The modern-day children whose photos are used in the project will be fully credited at the end of the video, and, as a thank you, each will receive a 35x28cm (14x11 inch) poster print of their photograph with the watercolour effect, along with a sweet treat from the high street.
WHO WERE THE WORKHOUSE CHILDREN?
Ten of the 25 children Louisa worked with will be featured in the video.
Their names and ages are:
Jane Hustle (13), Ellen Bussel (11), Emily Phillips (11), Louisa Charlotte Phillips (9), Cecilia (11), George Carr (11), William Carr (13), Samuel Ensor (nine), Thomas Russel (12), William French (16).
From Louisa’s letters, there are glimpses of the hardships the children went through and the opportunities the Boarding Out scheme gave them.
The researchers behind the Wolds Women of Influence project, historian Dr Caroline Mogg and volunteer local history researcher Angela Wilson, think it is likely many descendants of these workhouse children still live locally.
Caroline and Angela are keen to hear from you if you think you have a connection.
Use the project’s email address– Wo[email protected] to get in touch if you believe any of these children are among your great-great-great-grandparents.
How to enter the competition and some helpful tips to get noticed
TIPS FOR CHILDREN
Your photo needs to represent a workhouse child from Victorian times, so it is really important you do not wear anything modern or luxurious, so no glasses, hoodies or jewellery!
Search the internet with your parent or guardian to find images of Victorian children who were poor, or watch TV programmes like Horrible Histories, to see what hairstyles they may have had, or the clothing worn.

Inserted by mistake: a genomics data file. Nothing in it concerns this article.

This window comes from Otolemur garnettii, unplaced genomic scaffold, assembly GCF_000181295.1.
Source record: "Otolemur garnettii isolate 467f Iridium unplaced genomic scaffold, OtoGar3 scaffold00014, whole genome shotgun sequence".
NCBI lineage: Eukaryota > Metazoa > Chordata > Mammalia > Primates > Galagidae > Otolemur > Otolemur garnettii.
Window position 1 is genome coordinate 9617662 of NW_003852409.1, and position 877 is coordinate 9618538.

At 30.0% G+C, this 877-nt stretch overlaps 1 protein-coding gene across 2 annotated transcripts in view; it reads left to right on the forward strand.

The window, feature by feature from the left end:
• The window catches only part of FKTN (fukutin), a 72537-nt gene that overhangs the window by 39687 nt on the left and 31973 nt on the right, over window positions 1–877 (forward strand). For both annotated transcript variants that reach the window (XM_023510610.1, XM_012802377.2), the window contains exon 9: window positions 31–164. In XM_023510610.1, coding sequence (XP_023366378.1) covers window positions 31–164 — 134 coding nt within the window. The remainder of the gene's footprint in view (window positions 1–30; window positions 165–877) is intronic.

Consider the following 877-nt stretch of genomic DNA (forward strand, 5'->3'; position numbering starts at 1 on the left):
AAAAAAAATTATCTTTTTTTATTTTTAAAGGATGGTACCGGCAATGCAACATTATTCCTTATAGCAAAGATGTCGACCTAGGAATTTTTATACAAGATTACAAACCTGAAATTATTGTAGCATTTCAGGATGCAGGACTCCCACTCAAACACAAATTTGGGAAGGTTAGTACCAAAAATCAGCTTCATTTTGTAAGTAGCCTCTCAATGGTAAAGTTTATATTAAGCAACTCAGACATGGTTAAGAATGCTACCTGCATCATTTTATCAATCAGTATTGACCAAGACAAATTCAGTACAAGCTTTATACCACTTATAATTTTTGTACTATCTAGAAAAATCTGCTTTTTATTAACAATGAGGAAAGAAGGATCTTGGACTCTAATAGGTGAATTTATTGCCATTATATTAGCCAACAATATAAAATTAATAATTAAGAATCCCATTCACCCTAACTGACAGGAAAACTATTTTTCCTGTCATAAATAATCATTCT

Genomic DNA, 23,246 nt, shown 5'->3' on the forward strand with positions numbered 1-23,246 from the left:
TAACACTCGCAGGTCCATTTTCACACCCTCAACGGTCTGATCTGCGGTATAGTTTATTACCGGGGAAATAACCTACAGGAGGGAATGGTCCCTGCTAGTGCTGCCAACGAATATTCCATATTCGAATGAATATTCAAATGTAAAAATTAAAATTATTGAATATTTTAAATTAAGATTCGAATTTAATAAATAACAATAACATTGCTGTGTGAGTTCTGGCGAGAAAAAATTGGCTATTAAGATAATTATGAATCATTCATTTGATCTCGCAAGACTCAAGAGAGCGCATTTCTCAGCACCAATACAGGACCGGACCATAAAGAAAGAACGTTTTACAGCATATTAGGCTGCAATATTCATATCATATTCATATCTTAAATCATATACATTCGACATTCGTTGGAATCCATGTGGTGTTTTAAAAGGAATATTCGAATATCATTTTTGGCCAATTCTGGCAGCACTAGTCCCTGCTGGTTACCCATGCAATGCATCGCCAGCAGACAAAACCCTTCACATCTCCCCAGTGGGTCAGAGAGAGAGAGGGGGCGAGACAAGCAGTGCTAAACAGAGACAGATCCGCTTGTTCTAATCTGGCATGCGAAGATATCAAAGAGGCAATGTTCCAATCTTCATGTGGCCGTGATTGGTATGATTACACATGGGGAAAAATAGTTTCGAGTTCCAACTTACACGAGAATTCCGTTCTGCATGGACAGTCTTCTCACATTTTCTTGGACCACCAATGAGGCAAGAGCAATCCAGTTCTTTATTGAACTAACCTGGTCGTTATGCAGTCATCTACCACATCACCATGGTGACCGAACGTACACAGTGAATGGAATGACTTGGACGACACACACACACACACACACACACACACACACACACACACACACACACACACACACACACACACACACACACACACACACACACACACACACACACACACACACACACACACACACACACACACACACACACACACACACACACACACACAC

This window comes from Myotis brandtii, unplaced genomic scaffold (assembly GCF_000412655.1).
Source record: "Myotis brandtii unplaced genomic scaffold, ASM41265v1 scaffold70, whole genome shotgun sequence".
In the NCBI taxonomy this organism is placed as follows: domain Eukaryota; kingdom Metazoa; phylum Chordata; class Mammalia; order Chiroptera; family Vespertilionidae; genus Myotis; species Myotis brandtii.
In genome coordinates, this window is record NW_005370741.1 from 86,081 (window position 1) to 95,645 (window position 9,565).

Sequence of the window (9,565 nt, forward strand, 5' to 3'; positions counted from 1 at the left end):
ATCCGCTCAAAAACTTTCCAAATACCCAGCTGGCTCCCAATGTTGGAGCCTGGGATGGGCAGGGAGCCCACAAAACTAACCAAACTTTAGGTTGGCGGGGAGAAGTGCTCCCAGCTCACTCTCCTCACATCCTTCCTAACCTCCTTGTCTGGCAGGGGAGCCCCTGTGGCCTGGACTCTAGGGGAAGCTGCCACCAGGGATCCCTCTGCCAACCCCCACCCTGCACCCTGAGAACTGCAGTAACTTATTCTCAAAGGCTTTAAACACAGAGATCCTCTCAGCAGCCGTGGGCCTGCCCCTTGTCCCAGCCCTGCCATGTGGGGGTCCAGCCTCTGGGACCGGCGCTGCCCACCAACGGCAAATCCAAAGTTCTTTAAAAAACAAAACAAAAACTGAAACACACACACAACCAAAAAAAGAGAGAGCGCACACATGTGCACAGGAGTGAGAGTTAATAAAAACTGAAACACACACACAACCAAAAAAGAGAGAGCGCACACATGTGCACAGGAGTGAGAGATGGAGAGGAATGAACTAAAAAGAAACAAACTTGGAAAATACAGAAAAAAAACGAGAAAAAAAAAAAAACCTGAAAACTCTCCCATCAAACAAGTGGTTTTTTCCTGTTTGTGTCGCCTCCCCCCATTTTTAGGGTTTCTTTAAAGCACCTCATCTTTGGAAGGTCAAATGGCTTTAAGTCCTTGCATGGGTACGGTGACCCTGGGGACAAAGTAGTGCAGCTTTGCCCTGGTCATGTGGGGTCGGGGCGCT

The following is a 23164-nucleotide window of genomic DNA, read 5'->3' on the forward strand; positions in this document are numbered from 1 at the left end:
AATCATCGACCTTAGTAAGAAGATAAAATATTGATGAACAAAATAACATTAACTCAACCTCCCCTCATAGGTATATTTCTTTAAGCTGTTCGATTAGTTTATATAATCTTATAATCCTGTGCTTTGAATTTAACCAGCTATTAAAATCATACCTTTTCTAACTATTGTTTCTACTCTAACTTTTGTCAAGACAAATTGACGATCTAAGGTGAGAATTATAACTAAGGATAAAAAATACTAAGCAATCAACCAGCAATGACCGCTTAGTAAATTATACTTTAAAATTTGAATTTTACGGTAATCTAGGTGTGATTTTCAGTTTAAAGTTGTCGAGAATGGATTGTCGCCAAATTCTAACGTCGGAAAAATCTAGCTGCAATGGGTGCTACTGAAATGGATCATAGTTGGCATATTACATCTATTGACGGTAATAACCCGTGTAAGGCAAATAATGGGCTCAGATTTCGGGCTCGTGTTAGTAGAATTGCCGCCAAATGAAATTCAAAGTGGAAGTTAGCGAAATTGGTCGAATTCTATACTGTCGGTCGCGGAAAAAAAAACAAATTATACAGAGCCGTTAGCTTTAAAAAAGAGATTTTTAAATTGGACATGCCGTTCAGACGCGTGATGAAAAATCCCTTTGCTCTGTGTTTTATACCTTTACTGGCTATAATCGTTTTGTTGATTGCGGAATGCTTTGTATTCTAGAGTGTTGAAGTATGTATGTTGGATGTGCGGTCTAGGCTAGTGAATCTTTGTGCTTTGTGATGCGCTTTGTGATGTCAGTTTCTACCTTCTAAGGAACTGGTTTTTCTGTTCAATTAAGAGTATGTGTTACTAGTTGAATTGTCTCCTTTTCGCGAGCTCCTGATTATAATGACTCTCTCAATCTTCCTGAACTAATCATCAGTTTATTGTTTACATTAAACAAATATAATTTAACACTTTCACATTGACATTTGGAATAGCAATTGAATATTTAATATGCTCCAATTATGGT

Although people in Victorian
photographs tended to look serious, your photograph will be transformed into an illustration, as if an artist was there to paint the workhouse child at the time, so you can look more relaxed and even smile if you wish. But if you would rather look serious to feel more Victorian, that is also OK!
TIPS FOR THE PHOTOGRAPHER
Like the example above, please take the photograph in front of a plain wall, close to the face but including all the head and neck area. Best results are with an even, natural light on all sides of the face – outside may well be best. Do not use the flash.
If using a smartphone, help the phone set focus and lighting by tapping your child’s face on-screen before you take the shot.
Email the photo at the highest resolution possible.
RULES OF ENTRY
Children should be close in age to the workhouse children listed.
Photos must be digital and submitted by the child’s parent/guardian to: [email protected], along with the child’s full name, age and home address.
Clsoing date: Monday May 24.
Only one entry per child.
Winners will be selected at random (from images that fit the criteria) and contacted by email. They will also be announced in the Market Rasen Mail in June.
Each winner will receive a 35x28cm (14x11 inch) poster print of their photograph with the watercolour effect, plus a confectionery treat.
Each winning child’s image and full name will be used in the video (on the Market Rasen Heritage Tour website and YouTube channel) and may also be used for publicity purposes (online, print and broadcast).